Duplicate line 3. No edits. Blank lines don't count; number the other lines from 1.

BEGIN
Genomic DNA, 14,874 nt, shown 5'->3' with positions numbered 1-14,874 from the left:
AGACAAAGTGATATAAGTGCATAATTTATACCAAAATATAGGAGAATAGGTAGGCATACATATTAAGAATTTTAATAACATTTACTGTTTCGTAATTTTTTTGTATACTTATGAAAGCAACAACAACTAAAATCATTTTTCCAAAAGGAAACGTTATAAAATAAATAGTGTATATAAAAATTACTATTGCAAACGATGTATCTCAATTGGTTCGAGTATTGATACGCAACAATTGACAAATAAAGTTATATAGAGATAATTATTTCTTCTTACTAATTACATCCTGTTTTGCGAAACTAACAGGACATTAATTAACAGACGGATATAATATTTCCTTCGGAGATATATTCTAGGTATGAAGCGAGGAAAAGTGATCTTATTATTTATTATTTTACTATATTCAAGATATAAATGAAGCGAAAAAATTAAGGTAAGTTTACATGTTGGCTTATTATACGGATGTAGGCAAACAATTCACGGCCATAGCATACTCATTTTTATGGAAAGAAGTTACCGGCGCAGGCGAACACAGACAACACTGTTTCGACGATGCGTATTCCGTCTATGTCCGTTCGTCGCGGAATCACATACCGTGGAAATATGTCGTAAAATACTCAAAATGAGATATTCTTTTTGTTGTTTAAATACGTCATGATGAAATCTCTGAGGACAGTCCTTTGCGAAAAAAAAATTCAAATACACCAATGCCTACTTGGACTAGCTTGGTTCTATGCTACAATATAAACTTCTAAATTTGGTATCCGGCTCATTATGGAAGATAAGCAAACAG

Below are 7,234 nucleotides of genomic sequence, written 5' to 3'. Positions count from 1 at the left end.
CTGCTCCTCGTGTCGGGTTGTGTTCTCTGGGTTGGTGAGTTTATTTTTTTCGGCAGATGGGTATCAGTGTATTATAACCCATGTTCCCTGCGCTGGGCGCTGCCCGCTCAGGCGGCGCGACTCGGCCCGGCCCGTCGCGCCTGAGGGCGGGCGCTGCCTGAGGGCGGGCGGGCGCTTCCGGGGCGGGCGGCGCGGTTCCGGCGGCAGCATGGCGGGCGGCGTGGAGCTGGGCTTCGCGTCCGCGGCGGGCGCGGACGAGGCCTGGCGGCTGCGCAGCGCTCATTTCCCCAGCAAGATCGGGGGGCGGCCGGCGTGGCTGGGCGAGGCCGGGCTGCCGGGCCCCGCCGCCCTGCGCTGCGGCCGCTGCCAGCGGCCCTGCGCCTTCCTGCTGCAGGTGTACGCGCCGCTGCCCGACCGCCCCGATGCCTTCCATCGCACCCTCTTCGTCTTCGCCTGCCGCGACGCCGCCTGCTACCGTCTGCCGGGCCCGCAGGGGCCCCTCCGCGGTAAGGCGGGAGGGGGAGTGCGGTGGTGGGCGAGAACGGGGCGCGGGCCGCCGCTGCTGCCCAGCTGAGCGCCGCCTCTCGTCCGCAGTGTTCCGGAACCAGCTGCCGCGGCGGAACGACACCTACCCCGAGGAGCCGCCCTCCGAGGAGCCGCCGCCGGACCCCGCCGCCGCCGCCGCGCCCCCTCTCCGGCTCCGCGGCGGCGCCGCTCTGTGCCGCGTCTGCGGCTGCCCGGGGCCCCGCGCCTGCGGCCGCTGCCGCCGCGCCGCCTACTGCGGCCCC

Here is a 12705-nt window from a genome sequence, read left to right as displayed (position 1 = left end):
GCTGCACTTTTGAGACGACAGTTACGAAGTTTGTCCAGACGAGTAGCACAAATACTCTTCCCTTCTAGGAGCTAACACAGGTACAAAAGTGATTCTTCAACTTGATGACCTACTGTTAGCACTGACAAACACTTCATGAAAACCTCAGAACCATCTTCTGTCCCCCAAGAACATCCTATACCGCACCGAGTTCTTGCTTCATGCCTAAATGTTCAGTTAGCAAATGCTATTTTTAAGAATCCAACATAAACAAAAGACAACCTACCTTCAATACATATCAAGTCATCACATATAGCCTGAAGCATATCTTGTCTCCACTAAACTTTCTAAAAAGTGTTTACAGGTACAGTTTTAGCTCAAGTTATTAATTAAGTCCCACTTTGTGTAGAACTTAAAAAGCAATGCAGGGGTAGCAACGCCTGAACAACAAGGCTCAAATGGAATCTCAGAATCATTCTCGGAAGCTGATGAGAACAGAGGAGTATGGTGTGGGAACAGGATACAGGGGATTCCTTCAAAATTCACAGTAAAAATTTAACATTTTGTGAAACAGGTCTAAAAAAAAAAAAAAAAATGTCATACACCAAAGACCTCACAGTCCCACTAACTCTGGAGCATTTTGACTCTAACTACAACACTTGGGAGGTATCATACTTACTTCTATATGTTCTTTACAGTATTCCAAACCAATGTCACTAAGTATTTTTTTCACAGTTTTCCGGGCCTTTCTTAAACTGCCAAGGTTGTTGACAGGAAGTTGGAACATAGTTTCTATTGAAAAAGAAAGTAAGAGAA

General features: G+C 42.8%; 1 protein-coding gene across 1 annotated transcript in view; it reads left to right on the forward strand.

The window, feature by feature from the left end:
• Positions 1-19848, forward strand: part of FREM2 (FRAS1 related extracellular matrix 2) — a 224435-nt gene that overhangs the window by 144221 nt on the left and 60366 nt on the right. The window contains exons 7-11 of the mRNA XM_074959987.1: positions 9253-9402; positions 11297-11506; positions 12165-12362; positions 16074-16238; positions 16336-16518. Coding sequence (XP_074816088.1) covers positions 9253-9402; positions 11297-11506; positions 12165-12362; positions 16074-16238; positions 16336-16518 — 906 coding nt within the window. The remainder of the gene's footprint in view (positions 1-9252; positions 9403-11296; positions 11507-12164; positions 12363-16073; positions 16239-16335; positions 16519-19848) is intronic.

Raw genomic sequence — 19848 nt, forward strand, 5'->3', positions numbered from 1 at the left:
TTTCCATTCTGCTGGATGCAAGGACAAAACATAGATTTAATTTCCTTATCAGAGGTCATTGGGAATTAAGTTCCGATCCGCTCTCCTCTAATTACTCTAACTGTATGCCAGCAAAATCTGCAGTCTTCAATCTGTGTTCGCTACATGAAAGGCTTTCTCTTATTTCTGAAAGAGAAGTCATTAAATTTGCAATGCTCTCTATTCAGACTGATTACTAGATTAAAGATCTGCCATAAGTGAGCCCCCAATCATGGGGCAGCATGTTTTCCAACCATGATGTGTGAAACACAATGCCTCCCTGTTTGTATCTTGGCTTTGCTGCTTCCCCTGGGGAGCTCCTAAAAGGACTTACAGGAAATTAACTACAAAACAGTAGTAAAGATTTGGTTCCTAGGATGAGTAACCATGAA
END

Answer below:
Below are 7,234 nucleotides of genomic sequence, written 5' to 3'. Positions count from 1 at the left end.